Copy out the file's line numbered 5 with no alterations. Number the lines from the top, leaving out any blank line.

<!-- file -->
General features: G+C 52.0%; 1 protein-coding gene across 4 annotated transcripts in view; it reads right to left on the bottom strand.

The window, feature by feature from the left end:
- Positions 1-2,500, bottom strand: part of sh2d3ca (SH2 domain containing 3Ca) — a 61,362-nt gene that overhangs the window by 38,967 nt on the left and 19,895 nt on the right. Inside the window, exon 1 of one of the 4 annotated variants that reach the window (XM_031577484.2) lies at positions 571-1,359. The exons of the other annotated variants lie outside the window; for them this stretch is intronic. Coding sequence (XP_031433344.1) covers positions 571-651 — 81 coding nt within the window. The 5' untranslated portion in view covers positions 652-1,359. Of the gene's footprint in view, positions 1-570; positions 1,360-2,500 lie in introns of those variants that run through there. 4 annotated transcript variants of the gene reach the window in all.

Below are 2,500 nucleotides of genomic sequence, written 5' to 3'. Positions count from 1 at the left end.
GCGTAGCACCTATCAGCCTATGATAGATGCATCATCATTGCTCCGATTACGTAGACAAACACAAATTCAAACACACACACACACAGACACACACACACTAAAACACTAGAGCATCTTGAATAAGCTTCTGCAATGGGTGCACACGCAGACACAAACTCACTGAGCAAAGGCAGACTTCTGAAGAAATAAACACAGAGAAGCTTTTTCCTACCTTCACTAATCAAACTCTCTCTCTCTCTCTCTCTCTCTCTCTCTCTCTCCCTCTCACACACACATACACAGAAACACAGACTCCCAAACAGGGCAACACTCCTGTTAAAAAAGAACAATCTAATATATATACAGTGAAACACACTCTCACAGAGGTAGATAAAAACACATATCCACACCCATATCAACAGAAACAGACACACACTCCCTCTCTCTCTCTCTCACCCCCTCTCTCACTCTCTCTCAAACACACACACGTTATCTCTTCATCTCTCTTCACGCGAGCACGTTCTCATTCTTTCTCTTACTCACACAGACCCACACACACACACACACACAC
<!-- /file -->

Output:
GCGTAGCACCTATCAGCCTATGATAGATGCATCATCATTGCTCCGATTACGTAGACAAACACAAATTCAAACACACACACACACAGACACACACACACTAAAACACTAGAGCATCTTGAATAAGCTTCTGCAATGGGTGCACACGCAGACACAAACTCACTGAGCAAAGGCAGACTTCTGAAGAAATAAACACAGAGAAGCTTTTTCCTACCTTCACTAATCAAACTCTCTCTCTCTCTCTCTCTCTCTCTCTCTCTCTCCCTCTCACACACACATACACAGAAACACAGACTCCCAAACAGGGCAACACTCCTGTTAAAAAAGAACAATCTAATATATATACAGTGAAACACACTCTCACAGAGGTAGATAAAAACACATATCCACACCCATATCAACAGAAACAGACACACACTCCCTCTCTCTCTCTCTCACCCCCTCTCTCACTCTCTCTCAAACACACACACGTTATCTCTTCATCTCTCTTCACGCGAGCACGTTCTCATTCTTTCTCTTACTCACACAGACCCACACACACACACACACACAC